Welcome, St Oscar! A new canonisation for the Millennium? As we approach the centenary of Oscar Wilde’s death, there will be many books, lectures and exhibitions to sharpen our focus on this brilliant playwright and failed poet, now emerging as a magus. A good introduction to his philosophy might be Table Talk, edited by Thomas Wright, a marvellous collection of Wilde’s after-dinner stories, only some of them familiar. A lovely book, this – thoughtfully and intelligently assembled by Thomas Wright, who has put these fabled impromptus into context, describing both the style of delivery and the setting for each tale. Granted that reading such stories can produce only a ghost of their original effect, this book gives as close an impression as we can hope to enjoy of the famous ‘golden voice’.
The effect of the stories was ‘extraordinary’. Many listeners ‘wept openly’. Others described Wilde as ‘emitting rays’ while he talked. Someone screamed when she saw a halo around his head. There seems to have been an aura of magic about him which defied rational explanation. His boyhood holidays spent in Illaunroe in western Ireland gave him intuitions of a mystic, Celtic consciousness, in which one could ‘hear things the ear cannot hear and see invisible things’. Yeats recognised in Wilde the ‘half-civilised blood’ that ran in his own veins, too. Like his mother, Oscar believed in fate and the evil eye, and never hailed a hansom drawn by a white horse. This superstitiousness is central to his life, and probably explains his refusal to escape prosecution and go abroad in 1895, as he had many opportunities to do. It was not his destiny to escape.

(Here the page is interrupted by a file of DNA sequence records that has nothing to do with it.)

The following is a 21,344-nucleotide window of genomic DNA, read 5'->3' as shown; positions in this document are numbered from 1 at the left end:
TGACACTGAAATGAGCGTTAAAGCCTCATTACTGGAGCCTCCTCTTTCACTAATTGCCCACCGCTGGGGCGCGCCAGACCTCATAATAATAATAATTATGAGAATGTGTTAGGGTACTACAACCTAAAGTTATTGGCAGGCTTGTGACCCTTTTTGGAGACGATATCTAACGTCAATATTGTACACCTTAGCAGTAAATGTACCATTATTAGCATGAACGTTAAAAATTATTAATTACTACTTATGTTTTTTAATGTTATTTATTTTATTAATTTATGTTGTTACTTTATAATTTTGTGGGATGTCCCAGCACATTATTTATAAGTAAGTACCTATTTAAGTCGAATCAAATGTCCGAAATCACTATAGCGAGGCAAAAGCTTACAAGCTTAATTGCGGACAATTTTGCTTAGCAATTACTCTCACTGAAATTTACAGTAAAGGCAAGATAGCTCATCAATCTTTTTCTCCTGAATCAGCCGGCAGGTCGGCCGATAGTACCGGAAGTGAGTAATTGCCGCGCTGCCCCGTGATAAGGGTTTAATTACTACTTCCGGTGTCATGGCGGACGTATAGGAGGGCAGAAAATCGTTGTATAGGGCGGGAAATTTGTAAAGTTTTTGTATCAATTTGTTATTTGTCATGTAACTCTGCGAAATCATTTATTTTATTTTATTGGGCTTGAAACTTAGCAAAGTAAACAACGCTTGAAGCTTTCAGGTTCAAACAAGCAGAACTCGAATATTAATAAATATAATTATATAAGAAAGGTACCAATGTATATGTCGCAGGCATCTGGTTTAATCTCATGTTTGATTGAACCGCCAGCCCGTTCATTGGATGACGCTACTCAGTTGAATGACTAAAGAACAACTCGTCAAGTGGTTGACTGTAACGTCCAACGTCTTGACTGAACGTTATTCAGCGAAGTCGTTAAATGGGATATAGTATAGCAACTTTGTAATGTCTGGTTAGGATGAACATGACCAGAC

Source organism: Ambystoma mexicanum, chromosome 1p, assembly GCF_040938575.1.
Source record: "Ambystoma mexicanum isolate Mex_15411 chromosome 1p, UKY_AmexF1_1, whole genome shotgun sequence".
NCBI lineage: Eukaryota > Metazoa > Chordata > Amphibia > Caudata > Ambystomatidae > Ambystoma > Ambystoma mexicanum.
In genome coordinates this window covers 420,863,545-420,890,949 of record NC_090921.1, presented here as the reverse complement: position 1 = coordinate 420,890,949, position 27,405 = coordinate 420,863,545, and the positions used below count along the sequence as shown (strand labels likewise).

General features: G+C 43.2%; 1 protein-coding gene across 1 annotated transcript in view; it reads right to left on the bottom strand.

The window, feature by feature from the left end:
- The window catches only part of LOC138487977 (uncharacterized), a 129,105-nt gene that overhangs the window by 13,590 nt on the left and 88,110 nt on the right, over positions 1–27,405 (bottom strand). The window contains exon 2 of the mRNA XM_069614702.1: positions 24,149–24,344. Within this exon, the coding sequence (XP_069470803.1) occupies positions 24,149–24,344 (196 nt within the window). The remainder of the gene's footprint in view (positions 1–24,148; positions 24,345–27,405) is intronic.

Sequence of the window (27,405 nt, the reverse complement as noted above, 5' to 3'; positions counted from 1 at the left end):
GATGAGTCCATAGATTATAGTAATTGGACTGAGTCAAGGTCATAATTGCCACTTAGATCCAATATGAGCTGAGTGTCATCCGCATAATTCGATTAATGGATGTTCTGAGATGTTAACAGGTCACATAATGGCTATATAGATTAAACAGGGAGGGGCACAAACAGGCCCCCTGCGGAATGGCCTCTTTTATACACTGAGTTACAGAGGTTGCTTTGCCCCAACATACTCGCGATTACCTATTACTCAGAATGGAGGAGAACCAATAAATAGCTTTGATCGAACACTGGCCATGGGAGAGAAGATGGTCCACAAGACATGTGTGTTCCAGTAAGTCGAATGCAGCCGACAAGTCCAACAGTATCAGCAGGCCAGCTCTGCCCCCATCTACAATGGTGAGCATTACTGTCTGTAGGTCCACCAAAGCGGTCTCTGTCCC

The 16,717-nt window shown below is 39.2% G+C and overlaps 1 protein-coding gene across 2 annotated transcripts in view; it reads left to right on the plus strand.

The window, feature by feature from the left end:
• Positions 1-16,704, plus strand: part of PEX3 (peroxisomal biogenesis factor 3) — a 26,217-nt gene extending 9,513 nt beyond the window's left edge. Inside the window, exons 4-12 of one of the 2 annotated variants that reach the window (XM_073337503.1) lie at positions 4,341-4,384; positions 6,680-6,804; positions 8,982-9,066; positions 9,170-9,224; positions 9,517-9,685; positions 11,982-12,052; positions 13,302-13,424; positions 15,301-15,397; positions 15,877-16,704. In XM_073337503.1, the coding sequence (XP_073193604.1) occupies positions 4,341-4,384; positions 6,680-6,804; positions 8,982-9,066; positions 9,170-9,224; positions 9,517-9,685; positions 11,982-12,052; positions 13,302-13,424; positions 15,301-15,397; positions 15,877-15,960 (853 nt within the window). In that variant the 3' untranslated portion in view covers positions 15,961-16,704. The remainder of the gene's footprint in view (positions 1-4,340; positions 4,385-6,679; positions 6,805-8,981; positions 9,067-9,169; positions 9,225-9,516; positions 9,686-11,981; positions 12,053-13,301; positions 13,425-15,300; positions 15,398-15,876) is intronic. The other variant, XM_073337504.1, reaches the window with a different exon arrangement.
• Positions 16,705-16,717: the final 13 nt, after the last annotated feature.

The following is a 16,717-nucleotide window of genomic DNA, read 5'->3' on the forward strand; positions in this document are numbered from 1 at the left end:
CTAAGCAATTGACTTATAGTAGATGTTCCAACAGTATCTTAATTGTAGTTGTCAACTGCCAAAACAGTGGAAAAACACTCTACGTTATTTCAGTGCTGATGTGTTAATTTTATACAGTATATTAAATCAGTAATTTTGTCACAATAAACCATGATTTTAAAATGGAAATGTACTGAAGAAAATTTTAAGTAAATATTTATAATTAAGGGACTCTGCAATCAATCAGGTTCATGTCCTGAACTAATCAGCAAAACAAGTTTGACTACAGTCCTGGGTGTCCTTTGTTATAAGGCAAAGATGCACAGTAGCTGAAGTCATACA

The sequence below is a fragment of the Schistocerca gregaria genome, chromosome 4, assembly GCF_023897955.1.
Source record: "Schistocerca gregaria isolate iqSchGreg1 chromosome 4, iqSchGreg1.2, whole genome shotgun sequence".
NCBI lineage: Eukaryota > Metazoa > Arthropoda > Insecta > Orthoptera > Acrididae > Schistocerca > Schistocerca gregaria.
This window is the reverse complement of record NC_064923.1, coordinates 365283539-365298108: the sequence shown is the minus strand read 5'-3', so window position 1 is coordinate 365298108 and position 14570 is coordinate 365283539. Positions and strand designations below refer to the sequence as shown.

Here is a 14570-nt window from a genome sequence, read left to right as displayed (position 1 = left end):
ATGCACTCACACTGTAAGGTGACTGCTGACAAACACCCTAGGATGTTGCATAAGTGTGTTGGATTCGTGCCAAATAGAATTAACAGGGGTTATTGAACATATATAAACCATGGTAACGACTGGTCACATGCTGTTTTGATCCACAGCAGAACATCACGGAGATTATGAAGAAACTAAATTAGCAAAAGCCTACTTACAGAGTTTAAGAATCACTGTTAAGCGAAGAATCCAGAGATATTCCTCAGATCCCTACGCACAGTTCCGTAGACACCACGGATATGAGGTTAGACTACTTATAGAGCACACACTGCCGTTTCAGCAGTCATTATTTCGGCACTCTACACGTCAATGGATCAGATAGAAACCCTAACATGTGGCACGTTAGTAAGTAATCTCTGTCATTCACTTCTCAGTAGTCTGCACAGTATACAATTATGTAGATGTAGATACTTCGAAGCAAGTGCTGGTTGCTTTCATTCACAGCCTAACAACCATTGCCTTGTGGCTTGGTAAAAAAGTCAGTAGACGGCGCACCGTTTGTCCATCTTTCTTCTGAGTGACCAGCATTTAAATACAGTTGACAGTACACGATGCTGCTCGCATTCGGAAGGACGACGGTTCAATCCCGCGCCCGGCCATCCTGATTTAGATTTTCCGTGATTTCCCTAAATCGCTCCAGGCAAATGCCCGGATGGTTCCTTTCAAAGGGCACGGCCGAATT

Barbara Belford’s biography Oscar Wilde: A Certain Genius devotes considerable space to Wilde’s childhood and early influences, which is new and interesting and gives greater balance to his later life. Lady Wilde’s formidable personality springs from the pages, and one realises that Oscar’s fabled conversation was as much inherited as